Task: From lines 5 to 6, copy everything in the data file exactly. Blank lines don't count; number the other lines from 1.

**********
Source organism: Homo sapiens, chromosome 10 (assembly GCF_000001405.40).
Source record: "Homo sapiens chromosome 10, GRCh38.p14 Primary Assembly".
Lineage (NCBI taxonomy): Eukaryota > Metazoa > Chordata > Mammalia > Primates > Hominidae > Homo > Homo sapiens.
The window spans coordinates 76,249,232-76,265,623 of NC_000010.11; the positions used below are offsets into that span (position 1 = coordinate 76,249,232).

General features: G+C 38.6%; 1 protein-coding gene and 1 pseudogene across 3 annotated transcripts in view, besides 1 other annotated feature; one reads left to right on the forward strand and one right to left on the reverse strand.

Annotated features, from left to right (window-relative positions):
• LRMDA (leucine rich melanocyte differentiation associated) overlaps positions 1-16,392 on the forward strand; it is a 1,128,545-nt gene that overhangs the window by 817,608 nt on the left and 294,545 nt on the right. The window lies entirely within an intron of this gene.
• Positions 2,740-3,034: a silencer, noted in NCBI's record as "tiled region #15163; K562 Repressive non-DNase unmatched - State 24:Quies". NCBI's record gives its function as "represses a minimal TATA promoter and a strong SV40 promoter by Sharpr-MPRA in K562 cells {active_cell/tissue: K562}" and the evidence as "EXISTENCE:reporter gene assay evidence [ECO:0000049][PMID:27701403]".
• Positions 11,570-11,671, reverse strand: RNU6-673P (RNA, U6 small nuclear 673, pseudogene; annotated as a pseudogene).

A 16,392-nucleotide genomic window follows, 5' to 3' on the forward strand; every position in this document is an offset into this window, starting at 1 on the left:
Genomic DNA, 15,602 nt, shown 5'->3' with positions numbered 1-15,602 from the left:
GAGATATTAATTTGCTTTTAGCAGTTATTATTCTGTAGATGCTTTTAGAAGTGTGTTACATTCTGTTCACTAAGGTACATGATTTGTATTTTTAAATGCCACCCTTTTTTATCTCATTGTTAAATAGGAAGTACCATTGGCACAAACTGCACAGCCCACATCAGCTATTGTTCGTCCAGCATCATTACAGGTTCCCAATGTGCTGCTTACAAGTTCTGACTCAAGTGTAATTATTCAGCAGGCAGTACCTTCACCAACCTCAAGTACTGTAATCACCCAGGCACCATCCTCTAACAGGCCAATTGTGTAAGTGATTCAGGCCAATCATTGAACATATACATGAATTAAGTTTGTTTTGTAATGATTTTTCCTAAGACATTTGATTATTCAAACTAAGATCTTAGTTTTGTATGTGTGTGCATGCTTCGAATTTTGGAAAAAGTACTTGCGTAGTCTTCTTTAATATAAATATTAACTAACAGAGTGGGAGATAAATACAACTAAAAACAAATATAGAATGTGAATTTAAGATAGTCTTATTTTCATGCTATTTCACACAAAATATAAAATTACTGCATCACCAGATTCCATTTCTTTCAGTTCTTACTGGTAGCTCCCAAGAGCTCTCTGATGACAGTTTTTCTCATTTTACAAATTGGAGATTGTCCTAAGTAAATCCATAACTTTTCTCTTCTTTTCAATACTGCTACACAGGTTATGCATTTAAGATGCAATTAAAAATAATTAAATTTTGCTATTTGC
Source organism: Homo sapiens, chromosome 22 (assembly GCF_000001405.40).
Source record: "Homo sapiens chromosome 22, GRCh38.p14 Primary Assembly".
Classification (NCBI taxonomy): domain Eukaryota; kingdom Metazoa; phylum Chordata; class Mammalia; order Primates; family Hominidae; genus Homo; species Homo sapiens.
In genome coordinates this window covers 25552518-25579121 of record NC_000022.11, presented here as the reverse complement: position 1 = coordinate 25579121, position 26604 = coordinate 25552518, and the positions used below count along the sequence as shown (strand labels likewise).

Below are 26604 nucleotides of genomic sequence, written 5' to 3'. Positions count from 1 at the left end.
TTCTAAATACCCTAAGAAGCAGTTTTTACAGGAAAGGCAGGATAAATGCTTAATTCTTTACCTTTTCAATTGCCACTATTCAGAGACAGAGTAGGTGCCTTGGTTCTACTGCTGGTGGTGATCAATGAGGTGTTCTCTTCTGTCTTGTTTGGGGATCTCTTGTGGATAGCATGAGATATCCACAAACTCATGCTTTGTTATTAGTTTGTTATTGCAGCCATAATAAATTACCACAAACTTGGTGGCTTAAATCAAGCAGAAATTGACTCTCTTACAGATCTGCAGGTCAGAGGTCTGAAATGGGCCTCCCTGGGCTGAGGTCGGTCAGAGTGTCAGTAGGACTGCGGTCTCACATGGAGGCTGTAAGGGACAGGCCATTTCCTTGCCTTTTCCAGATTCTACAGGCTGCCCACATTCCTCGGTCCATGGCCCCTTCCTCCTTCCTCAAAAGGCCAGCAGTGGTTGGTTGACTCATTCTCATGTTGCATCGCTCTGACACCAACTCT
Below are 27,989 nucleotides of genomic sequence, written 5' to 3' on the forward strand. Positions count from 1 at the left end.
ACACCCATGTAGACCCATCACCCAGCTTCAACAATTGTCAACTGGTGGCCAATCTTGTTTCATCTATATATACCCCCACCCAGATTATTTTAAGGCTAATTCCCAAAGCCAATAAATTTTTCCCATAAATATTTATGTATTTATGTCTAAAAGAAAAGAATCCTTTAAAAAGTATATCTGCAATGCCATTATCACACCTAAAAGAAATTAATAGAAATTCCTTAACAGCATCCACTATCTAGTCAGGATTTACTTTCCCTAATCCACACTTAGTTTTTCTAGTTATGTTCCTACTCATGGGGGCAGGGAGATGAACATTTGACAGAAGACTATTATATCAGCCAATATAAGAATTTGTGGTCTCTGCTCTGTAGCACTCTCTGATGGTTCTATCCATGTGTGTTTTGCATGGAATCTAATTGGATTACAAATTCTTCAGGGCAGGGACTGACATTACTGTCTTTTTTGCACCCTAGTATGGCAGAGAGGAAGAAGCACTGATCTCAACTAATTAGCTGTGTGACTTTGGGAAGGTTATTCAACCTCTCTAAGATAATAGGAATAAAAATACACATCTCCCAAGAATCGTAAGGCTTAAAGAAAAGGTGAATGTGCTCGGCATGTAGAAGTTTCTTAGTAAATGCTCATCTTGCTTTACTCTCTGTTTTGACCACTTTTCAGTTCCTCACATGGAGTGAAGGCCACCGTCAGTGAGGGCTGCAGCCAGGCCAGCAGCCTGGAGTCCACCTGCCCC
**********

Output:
General features: G+C 38.6%; 1 protein-coding gene and 1 pseudogene across 3 annotated transcripts in view, besides 1 other annotated feature; one reads left to right on the forward strand and one right to left on the reverse strand.

Annotated features, from left to right (window-relative positions):